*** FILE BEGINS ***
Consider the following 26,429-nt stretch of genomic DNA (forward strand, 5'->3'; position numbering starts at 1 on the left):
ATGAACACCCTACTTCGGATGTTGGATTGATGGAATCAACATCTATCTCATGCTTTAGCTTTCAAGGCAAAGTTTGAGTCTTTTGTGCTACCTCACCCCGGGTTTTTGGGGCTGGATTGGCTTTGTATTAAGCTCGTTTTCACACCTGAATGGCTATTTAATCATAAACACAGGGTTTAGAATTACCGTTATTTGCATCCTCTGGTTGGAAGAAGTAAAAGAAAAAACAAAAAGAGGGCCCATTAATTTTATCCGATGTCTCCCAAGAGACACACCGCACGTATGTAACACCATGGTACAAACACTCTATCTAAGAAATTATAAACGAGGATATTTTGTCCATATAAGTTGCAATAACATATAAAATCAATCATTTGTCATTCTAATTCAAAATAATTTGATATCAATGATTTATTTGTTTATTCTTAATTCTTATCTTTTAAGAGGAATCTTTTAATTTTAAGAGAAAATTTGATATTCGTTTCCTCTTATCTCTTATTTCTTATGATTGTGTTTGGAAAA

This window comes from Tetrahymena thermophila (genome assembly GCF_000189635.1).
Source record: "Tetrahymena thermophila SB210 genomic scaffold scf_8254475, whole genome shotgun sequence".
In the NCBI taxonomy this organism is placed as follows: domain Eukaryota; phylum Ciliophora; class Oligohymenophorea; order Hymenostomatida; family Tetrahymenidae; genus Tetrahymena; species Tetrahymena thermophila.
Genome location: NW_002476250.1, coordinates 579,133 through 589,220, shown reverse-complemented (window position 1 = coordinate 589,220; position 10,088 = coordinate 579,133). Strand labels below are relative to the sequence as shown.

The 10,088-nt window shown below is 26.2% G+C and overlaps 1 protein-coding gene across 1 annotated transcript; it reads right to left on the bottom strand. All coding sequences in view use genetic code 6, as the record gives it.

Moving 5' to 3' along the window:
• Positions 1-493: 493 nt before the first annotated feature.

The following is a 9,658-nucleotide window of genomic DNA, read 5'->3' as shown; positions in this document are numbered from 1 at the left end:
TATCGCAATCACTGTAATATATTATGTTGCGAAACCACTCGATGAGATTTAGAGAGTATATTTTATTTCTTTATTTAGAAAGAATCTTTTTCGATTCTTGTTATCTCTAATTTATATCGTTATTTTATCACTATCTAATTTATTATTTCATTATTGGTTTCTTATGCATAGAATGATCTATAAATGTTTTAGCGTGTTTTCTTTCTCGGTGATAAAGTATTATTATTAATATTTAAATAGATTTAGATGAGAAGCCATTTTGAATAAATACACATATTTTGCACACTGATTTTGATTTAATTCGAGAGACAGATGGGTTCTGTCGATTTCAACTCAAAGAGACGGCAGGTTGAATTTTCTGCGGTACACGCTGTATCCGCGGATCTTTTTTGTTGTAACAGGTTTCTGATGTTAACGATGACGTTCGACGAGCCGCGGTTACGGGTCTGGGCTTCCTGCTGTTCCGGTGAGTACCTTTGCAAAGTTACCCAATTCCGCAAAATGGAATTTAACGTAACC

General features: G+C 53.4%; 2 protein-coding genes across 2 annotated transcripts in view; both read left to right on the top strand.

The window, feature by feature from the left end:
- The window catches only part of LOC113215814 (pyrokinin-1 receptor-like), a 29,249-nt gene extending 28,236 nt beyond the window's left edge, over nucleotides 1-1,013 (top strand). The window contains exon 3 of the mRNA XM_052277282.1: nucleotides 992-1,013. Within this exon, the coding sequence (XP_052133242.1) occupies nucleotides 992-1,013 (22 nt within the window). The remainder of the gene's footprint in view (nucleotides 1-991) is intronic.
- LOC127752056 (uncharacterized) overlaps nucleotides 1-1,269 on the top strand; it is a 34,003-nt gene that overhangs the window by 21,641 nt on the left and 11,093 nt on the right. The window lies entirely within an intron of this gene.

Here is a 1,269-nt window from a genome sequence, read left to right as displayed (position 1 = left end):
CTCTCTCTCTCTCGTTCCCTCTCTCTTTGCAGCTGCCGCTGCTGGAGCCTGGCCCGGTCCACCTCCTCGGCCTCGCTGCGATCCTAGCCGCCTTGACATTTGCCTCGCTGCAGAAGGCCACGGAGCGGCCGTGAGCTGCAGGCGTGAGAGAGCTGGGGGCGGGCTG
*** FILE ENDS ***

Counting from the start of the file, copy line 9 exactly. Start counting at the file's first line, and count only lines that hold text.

• Positions 1-493: 493 nt before the first annotated feature.